In Stay (coll 2014) Clute makes three further suggestions: (1) that works written within the time-frame and overall focus of the toolkit of fantastika, which incorporates the SF Megatext and much else, generally exhibit themselves as generic: which is to say as inherently self-knowing; (2) that stories within the overall remit of fantastika are usually most effective (and resonant) when read literally, an effectiveness that increases, certainly in twenty-first century fictions, as the interactions of story-modes become more bare-faced and complex; and (3) that although the pre-emptive transgressiveness of early fantastika seems salutary within the context of the Western World, when addressed "outwards" – when it confuses the First World with the planet – it can seem invasive (see Imperialism).
Within this litany of descriptions, the transgressiveness of fantastika can also be conceived as an expression of ostranenie, as coined by Mikhail Shklovsky (1893-1984) near the end of World War One in "Iskusstvo, kak priyom" ["Art as Device"] (1917 Sborniki), a term which might usefully be defined as an uncanny defamiliarizing or estranging of a literary utterance so that the depicted world can be perceived in astonishment and wonder. One further amplification: the generic nature of tales told within the frame of fantastika entails a constant fluidity of generic definition and usage, a fruitful instability here described – especially with reference to more recent work – as Equipoisal, a term increasingly useful in the context(s) of our twenty-first century "Multiverse" of conflicting genres. As Michael Chabon argues in describing the Trickster tale, the natural venues for tales that challenge the fixity of the world are borderlands and inner cities [for Trickster and Water Margins see The Encyclopedia of Fantasy under links below]. Tales of fantastika in general show some predilection for similar venues.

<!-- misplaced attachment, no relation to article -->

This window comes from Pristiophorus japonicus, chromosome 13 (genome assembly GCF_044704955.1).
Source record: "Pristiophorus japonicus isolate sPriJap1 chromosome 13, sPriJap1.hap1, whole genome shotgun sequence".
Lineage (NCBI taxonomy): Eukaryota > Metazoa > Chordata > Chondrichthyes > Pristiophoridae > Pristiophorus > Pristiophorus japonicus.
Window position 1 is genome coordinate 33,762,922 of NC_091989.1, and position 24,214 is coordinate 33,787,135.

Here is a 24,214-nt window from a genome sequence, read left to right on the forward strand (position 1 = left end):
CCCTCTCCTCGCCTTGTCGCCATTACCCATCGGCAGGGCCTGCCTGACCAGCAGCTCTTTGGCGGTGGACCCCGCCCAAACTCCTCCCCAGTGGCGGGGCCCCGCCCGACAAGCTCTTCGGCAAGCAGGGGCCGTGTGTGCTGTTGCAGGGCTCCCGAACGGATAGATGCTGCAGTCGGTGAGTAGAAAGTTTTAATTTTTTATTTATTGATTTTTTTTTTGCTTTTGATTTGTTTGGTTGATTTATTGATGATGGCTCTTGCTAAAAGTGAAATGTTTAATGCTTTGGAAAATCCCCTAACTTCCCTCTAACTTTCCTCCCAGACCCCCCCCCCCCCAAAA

In this encyclopedia the term Lateral Fantastic, sometimes but not always linked to this entry, is used to describe tales whose plots stop short of the fantastic as such but are inherently too conspicuously storyable to be understood as mimetic. In the course of describing the work of Edgar Allan Poe, Carrie Peterson refers to "the poetry of coincidences"; and it can be argued that the presence and exhilaration of Story being seen to be told is the heart of the appeal of tales like Rudyard Kipling's Kim (1901) or John Buchan's Greenmantle (1916) or Christopher Fowler's Bryant and May sequence; the uncanny tracery of concinnities in tales like these is analogous to Kintsugi, the Japanese art of making visible the joins in repaired pottery. In fantastika as a whole, it can be argued that the most salient and memorable texts are those that work the seam, texts that do not aspire to genre purity, where coincidence, like a Kintsugi vein, is how action becomes fire.
When it is mentioned in this encyclopedia, the term "fantastika" is generally used in a manner polythetically consistent with this suggested frame of application. [For a more extended discussion of fantastika in general by Clute, see the first issue (April 2017) of Fantastika Journal under links below.] [JC/DRL]
Entry from The Encyclopedia of Science Fiction edited by John Clute, David Langford, Peter Nicholls and Graham Sleight.
Accessed 10:28 am on 23 January 2022.